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The Tottenham – Real Madrid "Partnership"

In August 2012, Tottenham Hotspur announced they had formed a “partnership” with Spanish giants Real Madrid. The announcement came almost immediately following the transfer of Croatian playmaker Luka Modric from Tottenham to Madrid. Modric joined Madrid for £33 million and signed a 5-year deal running up to 2017.  According to Tottenham, the partnership would see the two clubs “working together in respect of players, coaching, best practices and commercial relationships”. At first, this sounded like something positive for Spurs because they would be getting help from one of the greatest clubs in the world.  But ever since this so-called “partnership” was formed, Real Madrid have done absolutely nothing to help Tottenham.

The Tottenham – Real Madrid “Partnership”

Tottenham would have likely expected to receive a player on loan from Madrid for the 2012/13 season to help offset the loss of Modric. Even a Madrid bench player such as Kaka, who at 30 years old at the time could have been a key contributor. Perhaps a loan move for a youngster like Jese Rodriguez would have helped both clubs. A deal of any sort never materialized; it would be a whole year before Tottenham and Real Madrid did business with each other again.

The summer of 2013 landed a much bigger deal between the clubs. Gareth Bale had just come off a brilliant season for Tottenham, scoring 26 goals in 44 appearances in all competitions and named the Premier League Player of the Season. Real Madrid admitted interest in the Welsh wizard during the summer window, leaving Tottenham with a fight on their hands to keep their young superstar. Tottenham chairman Daniel Levy would only let him go if he got a large amount of money (ie. Cristiano Ronaldo range) from Real Madrid in return. After weeks of speculation among supporters and negotiation between the clubs, Bale was eventually sold to Real Madrid for a world-record fee of £85 million. This money would be used by the North London club to rebuild in different positions. Tottenham bought seven different players following the Bale transfer.

What really made some people irate is that shortly after the signing of Bale, Real Madrid announced that they agreed to sell German international Mesut Ozil to Arsenal. Arsenal bought Ozil for £42.5 million on deadline day and Arsenal manager Arsene Wenger admitted that the Bale deal paved the way for Tottenham’s rivals to drastically improve their team by buying the German international. All of this meant that Tottenham would sell their best player in years to a partner club, only for that club to sell one of their best players to one of Tottenham’s rivals. Tottenham had nothing to gain from this and only helped improve Real Madrid and Arsenal. What made the deals worse is that Tottenham have been getting closer and closer to pipping Arsenal for Champions League football. But after losing Bale and seeing Arsenal acquire Ozil, the gap between the two clubs has widened once again.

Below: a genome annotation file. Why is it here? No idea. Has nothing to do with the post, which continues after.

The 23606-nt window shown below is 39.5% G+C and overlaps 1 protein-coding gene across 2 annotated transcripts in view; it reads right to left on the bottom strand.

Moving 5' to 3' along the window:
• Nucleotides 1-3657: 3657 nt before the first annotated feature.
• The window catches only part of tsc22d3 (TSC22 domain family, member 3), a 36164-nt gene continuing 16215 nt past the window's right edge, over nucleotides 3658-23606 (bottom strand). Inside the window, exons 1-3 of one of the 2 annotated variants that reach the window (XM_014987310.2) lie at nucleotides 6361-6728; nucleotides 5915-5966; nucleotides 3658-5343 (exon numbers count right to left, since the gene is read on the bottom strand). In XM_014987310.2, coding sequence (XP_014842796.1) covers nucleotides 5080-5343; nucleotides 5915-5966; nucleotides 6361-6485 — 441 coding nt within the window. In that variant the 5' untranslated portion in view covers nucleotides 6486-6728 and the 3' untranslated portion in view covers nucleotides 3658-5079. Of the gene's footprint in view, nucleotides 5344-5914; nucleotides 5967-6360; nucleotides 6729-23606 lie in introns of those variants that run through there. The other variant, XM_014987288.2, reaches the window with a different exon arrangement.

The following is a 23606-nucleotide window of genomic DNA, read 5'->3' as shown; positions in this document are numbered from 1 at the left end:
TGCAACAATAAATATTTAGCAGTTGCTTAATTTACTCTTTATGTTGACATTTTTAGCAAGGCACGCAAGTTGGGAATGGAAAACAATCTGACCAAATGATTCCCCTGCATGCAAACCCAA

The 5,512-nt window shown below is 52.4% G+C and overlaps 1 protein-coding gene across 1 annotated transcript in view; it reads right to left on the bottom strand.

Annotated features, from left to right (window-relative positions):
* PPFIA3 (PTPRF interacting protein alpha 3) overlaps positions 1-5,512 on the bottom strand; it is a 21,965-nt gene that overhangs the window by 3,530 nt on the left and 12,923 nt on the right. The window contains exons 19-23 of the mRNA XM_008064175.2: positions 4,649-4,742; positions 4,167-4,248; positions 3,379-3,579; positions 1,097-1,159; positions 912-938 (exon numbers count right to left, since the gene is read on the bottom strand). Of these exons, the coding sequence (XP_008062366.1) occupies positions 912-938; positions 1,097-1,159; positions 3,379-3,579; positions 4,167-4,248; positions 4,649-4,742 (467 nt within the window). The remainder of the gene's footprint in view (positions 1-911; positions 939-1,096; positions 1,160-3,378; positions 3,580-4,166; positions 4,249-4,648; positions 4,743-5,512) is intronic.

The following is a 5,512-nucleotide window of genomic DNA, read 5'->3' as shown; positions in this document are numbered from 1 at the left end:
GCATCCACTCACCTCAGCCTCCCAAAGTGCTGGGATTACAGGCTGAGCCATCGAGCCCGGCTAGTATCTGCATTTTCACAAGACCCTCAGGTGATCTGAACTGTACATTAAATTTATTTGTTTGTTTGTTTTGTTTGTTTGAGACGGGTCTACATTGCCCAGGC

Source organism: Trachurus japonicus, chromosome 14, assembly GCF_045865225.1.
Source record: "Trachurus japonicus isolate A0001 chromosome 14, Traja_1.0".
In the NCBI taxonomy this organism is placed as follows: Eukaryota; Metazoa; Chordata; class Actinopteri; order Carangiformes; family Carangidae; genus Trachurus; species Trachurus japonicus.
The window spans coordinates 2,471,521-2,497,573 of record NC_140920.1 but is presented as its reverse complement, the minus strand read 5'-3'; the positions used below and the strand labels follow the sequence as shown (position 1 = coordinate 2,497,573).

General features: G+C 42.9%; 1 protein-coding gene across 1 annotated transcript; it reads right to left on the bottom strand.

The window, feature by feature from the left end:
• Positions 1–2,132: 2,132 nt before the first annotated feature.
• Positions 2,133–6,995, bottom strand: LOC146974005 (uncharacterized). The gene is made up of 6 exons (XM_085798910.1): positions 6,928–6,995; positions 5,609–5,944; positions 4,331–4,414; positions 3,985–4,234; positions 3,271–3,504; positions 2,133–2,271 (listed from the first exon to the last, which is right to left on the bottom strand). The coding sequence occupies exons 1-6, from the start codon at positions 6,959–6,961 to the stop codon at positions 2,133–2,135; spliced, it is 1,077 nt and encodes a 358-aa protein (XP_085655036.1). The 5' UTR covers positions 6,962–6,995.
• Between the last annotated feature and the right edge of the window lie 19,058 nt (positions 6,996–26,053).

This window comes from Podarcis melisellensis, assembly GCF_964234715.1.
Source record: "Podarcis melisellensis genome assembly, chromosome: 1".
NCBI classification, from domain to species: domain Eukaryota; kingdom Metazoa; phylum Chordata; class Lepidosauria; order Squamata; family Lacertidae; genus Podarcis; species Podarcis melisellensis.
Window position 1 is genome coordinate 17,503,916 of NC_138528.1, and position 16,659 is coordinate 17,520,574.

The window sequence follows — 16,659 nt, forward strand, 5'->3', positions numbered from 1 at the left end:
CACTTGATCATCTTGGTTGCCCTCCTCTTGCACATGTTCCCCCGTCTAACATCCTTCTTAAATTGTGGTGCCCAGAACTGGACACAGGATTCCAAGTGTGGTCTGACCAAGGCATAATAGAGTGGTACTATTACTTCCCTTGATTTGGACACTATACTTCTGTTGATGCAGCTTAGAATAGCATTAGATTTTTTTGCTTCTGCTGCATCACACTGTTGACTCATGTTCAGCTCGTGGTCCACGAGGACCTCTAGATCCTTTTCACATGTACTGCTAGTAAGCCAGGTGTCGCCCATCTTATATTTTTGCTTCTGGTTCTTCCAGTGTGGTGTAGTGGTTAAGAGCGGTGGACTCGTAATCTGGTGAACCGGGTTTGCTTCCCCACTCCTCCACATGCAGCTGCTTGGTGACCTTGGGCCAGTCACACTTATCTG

Personally, I would have liked to see this “partnership” in action and the Bale deal resolved in a different way. I would have taken £30 million pounds plus Angel Di Maria and Fabio Coentrao or Karim Benzema. This would have been a win-win situation for both parties. Madrid would have bought their main target for a relatively cheap price, while Tottenham would have strengthened their roster greatly with two players would instantly become starters. But as is the case in football, the deal that makes the most sense rarely occurs.

So do Tottenham really have a partnership with Real Madrid? I don’t think so, and if they do, Tottenham should end it as soon as possible as Los Blancos are the only team gaining from it. There haven’t even been any friendlies between the clubs or pre-season tours into the partner’s country. Also, there have been no meetings between Florentino Perez and Daniel Levy for any other reason than selling Luka Modric and Gareth Bale. The agreement only seems to have given Real Madrid an opportunity to grab Tottenham’s key players before anyone else does. If Real Madrid start to give something back, then a partnership sounds plausible. But if they are just sticking around to see who’s impressing at White Hart Lane, then Levy needs to reconsider his relations with the Spanish giants.


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